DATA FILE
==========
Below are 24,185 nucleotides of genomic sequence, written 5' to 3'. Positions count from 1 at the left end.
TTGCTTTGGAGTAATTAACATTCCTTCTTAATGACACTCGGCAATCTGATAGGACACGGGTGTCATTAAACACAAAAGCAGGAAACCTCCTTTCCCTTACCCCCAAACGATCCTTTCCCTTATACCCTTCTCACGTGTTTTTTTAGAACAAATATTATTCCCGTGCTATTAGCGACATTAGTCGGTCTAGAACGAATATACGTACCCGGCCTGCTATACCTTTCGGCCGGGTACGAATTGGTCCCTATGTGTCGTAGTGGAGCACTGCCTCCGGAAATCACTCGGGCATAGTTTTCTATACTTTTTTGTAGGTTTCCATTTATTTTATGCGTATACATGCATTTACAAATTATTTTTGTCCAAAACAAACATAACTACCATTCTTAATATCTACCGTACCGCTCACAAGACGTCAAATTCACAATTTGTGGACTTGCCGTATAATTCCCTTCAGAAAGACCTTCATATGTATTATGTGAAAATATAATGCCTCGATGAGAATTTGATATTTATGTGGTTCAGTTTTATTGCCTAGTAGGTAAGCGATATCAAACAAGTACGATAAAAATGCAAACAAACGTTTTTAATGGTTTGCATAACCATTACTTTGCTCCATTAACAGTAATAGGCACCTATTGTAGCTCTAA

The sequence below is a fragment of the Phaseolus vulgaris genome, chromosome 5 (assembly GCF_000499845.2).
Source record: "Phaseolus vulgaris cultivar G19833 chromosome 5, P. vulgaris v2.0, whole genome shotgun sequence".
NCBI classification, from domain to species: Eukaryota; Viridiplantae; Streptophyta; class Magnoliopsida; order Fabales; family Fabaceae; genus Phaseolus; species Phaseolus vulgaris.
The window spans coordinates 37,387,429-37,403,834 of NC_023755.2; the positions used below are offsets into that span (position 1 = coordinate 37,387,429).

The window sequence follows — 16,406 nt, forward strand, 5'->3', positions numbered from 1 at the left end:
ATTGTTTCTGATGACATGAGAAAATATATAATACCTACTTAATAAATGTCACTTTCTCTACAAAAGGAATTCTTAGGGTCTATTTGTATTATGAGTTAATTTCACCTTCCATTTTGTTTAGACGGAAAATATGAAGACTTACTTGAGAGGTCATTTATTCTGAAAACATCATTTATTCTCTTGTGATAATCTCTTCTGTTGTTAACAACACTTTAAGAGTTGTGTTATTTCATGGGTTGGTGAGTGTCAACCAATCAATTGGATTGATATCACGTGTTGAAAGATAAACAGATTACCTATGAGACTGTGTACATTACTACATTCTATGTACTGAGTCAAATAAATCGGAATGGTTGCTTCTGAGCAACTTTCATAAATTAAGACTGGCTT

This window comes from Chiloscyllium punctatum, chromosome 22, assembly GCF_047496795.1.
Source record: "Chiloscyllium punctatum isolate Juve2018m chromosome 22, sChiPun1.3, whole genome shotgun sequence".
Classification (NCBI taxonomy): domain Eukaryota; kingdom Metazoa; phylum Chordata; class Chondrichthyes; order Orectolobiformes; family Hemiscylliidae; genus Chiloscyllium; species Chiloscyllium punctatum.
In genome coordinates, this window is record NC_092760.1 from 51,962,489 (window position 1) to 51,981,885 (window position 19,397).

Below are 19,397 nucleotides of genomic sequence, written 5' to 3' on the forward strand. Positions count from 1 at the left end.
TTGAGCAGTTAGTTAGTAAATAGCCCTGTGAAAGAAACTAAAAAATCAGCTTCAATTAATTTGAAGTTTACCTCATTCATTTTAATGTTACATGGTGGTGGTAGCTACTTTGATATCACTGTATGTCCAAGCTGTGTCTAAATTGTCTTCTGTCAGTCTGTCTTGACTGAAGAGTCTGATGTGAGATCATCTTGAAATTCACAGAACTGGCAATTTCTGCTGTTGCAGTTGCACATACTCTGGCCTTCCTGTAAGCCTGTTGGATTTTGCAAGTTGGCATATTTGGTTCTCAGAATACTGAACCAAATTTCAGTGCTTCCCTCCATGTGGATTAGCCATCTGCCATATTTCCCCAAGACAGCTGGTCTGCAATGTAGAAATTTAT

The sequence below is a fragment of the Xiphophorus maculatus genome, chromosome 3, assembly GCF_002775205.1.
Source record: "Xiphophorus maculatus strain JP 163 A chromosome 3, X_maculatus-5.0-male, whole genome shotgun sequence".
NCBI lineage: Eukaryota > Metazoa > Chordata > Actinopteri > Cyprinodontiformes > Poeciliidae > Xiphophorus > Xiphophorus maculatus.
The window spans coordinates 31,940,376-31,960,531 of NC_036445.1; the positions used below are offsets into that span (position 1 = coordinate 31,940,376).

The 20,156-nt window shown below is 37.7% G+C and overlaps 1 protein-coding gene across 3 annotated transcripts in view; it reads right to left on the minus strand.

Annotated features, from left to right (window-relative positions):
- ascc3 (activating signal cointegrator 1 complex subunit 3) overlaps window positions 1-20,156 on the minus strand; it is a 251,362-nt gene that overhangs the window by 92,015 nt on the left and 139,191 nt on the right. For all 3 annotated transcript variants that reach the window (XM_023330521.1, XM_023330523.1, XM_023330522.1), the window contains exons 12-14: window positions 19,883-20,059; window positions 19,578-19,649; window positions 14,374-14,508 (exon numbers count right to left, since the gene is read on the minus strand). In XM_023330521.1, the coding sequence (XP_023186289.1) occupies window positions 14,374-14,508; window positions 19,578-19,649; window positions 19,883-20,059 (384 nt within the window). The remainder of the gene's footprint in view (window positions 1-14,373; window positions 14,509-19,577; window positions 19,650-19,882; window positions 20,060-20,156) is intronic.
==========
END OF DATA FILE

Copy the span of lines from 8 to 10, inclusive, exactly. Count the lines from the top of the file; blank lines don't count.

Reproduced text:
ATTGTTTCTGATGACATGAGAAAATATATAATACCTACTTAATAAATGTCACTTTCTCTACAAAAGGAATTCTTAGGGTCTATTTGTATTATGAGTTAATTTCACCTTCCATTTTGTTTAGACGGAAAATATGAAGACTTACTTGAGAGGTCATTTATTCTGAAAACATCATTTATTCTCTTGTGATAATCTCTTCTGTTGTTAACAACACTTTAAGAGTTGTGTTATTTCATGGGTTGGTGAGTGTCAACCAATCAATTGGATTGATATCACGTGTTGAAAGATAAACAGATTACCTATGAGACTGTGTACATTACTACATTCTATGTACTGAGTCAAATAAATCGGAATGGTTGCTTCTGAGCAACTTTCATAAATTAAGACTGGCTT

This window comes from Chiloscyllium punctatum, chromosome 22, assembly GCF_047496795.1.
Source record: "Chiloscyllium punctatum isolate Juve2018m chromosome 22, sChiPun1.3, whole genome shotgun sequence".